The balance between dreams and drudgery
The new year isn’t a major milestone at Asana. This one happened halfway through an episode (we don’t use quarters), so most of us have already established the objectives we are working toward. That doesn’t mean goal-setting is a waste of time. It’s useful to make resolutions at work. But it’s important give weight to both your vision and the road you’ll take to get there. Dr. Oettingen suggests a hybrid approach that combines positive thinking with ‘realism’:
“Here’s how it works. Think of a wish. For a few minutes, imagine the wish coming true, letting your mind wander and drift where it will. Then shift gears. Spend a few more minutes imagining the obstacles that stand in the way of realizing your wish.”
Much of the communication at Asana consists of assigning tasks to one another. Talk is tethered to something actionable, like a task or project. Starting something new is ultimately an exercise in making obstacles explicit and assigning responsibility for work. We don’t make resolutions in a vacuum, so goal-setting and plan-making are synonymous. When we create objectives, they’re as much map as they are destination: We dive into the details and consider every step along the way.
The road to liftoff
Which brings us back to January. The energy derived from purposeful conversations is valuable, but also take a moment to ask: “How are we going to get there?”
Asana’s ongoing mission is to help humanity thrive by enabling all teams to work together effortlessly. It’s not conveniently nestled in a single task or project. On the contrary, it represents an ever-increasing number of projects, happening now, in parallel and serial — and we’ve got a long way to go.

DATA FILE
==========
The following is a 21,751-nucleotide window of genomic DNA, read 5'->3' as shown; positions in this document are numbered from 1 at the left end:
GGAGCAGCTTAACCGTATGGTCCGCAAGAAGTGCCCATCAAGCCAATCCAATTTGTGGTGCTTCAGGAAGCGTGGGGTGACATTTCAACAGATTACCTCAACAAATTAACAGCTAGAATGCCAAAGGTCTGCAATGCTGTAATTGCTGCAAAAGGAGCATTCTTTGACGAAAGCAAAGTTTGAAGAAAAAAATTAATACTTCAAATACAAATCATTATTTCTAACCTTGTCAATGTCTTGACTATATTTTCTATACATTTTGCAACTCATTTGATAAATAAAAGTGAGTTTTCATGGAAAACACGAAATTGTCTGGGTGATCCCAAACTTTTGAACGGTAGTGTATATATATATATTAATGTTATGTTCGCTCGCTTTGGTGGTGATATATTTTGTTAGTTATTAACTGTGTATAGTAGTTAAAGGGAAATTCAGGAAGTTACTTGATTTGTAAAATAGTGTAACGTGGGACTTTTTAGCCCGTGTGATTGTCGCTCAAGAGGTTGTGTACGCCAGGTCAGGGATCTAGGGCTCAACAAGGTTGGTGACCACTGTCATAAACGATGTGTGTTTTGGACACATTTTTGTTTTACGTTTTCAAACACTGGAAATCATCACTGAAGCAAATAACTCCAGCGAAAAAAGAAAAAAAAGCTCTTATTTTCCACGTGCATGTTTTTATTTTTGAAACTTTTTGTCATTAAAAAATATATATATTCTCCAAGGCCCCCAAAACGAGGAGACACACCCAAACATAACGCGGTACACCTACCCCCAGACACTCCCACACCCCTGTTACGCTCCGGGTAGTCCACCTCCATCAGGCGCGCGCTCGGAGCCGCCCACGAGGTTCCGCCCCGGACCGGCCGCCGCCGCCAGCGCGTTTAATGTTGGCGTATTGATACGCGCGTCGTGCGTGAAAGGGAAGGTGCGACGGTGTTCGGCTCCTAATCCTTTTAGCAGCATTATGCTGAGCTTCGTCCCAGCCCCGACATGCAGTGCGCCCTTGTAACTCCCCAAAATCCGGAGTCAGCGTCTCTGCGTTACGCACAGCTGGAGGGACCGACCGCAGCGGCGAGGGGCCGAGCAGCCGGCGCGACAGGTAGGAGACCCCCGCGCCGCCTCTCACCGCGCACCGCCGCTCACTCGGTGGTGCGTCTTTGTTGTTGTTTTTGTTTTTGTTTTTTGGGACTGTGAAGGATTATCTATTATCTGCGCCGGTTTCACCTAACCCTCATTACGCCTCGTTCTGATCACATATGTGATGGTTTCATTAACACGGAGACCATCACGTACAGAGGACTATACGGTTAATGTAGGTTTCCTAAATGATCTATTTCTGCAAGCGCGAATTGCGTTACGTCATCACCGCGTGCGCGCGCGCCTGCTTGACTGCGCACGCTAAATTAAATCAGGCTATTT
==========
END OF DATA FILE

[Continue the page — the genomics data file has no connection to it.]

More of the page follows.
So we must take our mission and divide it into smaller elements that we can take action on. We have to assign these tasks to one (and only one) person, and give each task a deadline. We need to communicate frequently to move work forward, and continually review our progress to ensure we’re headed the right way.
This is the process of tracking our work — and we can’t imagine achieving our mission without it.
When we create objectives, they’re as much map as they are destination.
We want to help you discover the most direct path connecting your goals to the results that are important to you. For our metaphorical astronauts destined for the moon, that path is somewhere between a hopeful wish directed at the skies, and a mountain of unordered and unassigned to-dos.
As we set off this year, we know our work will involve as much looking down at schematics as looking up at the big prize. And when we approach our goal, it is hoped that the path we blaze through the sky is the one of least resistance. The one that makes teamwork as effortless as footsteps on the moon.
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A publication by Asana